(Corrects sixth and seventh paragraph and third bullet item,
removing Flaherty's comment that the documents had been
recovered, after a spokesman said the minister had been
misinformed by staff)
* No market-moving documents were among stolen items
* Security procedures under review at central bank
* Flaherty says Carney a crime victim, no reproach needed
(Updates with fresh comments from finance minister)
By Louise Egan
OTTAWA, Nov 17 Classified Bank of Canada
documents were stolen from Governor Mark Carney's car earlier
this month but none of the missing papers contained information
that could move markets, a bank spokesman said on Wednesday.
About one week after meeting with other G20 finance
officials in Korea, Carney was in Montreal for private meetings
when someone smashed in the window of the bank's locked,
official vehicle and removed a bag.
"The car was broken into. Essentially the window was
smashed and a bag containing some personal effects and some
documents was stolen from the car," said central bank spokesman
Two other recent security breaches by government ministers
have been politically embarrassing and career-limiting. Former
Foreign Affairs Minister Maxime Bernier was forced to step down
in 2008 after leaving classified briefing papers at his
There were no immediate signs that Carney, a former Goldman
Sachs investment banker who is very highly regarded in
government, would be reprimanded.
Finance Minister Jim Flaherty suggested Carney held no
responsibility in the incident.
"He's a victim of a crime and that's an unfortunate thing,"
Flaherty told reporters.
Police confirmed they had recovered Carney's bag but
neither they nor the bank would say whether the documents had
The papers were not related to interest rate decisions --
the bank's next rate announcement is scheduled for Dec. 7 --
and were not of the highest security classification.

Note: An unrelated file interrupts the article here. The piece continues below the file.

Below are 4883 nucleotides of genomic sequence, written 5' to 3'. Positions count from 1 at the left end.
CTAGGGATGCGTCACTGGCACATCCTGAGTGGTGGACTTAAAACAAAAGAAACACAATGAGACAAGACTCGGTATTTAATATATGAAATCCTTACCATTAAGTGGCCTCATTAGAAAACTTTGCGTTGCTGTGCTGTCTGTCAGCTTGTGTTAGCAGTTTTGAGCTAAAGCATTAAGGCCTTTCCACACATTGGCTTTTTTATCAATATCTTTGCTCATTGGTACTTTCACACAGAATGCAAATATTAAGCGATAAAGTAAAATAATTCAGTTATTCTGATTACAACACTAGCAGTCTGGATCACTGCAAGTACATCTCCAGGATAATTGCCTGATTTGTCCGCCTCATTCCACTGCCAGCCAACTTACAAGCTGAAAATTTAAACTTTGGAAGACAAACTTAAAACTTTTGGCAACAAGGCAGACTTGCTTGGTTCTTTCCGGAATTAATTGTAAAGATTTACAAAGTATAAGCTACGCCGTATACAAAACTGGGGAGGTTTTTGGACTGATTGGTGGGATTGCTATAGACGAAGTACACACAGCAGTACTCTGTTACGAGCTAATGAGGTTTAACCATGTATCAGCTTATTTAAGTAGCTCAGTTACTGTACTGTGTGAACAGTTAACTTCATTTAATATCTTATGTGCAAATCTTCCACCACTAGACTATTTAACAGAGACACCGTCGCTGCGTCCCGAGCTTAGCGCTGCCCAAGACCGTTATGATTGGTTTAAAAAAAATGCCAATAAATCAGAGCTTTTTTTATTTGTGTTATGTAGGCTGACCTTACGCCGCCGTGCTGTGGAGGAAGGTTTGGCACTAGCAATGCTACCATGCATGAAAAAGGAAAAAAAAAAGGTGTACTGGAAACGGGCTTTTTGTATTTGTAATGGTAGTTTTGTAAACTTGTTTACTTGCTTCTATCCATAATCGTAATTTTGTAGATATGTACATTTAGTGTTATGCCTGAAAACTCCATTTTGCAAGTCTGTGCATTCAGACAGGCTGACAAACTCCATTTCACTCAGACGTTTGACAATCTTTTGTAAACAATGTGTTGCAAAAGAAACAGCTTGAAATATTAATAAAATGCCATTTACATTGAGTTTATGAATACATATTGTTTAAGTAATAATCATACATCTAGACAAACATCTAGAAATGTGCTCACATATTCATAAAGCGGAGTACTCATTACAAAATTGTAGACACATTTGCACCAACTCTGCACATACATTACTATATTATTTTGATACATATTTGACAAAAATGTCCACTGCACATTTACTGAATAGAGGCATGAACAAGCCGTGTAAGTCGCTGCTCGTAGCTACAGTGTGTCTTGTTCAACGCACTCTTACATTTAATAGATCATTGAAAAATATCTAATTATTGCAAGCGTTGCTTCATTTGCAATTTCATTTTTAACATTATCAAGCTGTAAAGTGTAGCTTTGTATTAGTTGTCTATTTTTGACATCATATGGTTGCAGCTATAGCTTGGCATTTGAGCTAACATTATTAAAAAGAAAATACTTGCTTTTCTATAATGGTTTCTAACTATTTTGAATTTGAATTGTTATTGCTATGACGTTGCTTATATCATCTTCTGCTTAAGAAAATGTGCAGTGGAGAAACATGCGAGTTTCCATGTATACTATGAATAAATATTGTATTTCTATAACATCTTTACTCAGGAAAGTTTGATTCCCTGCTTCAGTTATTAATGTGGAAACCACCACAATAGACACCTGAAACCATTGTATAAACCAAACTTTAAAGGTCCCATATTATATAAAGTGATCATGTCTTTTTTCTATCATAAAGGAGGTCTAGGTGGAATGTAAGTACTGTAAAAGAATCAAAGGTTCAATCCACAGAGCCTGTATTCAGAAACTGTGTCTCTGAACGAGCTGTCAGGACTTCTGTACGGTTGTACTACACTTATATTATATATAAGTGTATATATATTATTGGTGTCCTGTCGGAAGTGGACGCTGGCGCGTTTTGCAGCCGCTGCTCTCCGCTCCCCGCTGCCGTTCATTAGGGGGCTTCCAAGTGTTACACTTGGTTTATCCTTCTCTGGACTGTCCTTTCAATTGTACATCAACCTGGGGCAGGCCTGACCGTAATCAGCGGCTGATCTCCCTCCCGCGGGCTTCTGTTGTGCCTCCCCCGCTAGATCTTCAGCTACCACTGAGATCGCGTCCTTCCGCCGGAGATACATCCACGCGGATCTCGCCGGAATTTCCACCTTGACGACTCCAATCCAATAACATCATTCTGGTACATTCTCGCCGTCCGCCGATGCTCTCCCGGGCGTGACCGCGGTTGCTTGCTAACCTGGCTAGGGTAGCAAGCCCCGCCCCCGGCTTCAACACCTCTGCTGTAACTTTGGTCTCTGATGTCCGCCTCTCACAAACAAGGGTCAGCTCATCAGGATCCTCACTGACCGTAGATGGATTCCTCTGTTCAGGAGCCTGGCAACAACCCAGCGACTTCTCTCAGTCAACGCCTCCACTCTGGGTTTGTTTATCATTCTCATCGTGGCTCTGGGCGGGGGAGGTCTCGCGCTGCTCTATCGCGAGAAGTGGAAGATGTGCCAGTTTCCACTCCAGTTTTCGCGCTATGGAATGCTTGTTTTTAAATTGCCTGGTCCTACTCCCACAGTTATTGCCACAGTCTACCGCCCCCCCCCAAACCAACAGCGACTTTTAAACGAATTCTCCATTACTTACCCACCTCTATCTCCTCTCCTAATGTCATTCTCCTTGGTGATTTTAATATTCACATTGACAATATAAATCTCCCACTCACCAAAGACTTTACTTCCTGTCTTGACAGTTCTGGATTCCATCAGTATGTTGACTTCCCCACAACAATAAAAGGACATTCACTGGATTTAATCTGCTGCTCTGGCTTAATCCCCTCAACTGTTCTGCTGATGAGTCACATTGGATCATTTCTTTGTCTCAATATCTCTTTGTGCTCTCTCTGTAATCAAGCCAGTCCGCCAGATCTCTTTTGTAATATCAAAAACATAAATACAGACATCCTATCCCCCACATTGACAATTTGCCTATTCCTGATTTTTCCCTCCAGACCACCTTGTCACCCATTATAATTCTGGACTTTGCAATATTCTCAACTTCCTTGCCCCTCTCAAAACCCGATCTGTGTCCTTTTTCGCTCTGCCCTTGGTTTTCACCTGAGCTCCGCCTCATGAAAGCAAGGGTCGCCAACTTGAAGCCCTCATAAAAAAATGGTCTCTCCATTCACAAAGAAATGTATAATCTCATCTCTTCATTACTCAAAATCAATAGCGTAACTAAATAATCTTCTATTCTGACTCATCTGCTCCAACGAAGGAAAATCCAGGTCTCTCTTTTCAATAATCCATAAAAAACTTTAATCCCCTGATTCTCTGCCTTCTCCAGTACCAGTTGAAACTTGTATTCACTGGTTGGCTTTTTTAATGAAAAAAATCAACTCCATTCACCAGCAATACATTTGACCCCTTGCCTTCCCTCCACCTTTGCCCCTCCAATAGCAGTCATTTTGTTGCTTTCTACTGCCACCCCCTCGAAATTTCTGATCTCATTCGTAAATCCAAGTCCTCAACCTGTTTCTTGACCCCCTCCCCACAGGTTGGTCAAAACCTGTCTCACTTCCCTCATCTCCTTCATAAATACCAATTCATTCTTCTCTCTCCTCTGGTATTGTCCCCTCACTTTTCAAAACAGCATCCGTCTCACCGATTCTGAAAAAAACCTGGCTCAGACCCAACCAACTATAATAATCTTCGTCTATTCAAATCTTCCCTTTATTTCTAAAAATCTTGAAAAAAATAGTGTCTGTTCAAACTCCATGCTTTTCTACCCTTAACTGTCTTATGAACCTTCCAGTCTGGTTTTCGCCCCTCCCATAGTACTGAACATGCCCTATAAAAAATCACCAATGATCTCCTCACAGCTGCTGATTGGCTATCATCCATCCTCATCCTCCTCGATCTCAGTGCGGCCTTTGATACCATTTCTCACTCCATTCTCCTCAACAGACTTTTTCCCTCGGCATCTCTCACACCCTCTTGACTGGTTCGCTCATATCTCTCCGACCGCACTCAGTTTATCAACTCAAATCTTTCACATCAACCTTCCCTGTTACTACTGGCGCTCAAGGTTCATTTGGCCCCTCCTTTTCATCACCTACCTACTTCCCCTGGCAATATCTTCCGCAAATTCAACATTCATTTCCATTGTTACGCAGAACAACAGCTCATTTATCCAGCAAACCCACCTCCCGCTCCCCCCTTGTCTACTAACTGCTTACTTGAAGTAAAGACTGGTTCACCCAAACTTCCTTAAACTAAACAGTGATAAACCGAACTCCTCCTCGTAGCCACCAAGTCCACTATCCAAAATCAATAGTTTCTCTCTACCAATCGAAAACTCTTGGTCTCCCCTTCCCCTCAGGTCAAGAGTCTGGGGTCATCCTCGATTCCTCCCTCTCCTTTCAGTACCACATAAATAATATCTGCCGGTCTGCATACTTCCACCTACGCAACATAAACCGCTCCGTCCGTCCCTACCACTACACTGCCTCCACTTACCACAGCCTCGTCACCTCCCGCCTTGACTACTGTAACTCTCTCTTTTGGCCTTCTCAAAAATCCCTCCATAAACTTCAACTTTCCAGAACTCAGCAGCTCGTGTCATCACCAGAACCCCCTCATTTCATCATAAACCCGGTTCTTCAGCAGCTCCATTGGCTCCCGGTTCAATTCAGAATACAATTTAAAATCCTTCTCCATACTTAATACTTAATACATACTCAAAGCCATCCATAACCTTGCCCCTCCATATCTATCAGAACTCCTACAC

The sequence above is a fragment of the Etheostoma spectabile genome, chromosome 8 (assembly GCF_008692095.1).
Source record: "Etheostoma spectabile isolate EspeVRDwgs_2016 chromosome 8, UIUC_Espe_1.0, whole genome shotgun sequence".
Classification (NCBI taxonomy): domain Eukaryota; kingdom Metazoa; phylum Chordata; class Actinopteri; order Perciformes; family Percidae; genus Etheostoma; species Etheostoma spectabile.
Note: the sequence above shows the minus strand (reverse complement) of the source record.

"The documents in the bag did not contain any market moving
information nor did the bag contain any documents that had
government of Canada security classification," Harrison said.
"But it did contain Bank of Canada internal administrative
documents with various internal security classifications such
as staffing notes, briefing notes etcetera."
Royal Canadian Mounted Police spokesman Luc Thibeault could
not say whether there were any suspects in the case.
The incident raised questions about the bank's policies for
safeguarding confidential information.
"Clearly there has been a potentially harmful breach," said
Finn Poschmann, vice-president of research at the C.D. Howe
Institute think tank, who called on the bank to review its
The bank has already taken steps to carry out a review of
security policies and training, including those specifically
regarding official vehicles, Harrison said.
The bank has not directly blamed anyone but its description
of the mishap seemed to suggest neglect by Carney's official
chauffeur, who may have left the car unattended.
But one opposition politician said Carney himself should
come forward and take responsibility.
"You don't blame the driver ... I don't buy that. You're
responsible for your stuff," said Thomas Mulcair, a legislator
for the New Democratic Party and frequent critic of Carney's
Goldman Sachs connection.
(Editing by Jeffrey Hodgson)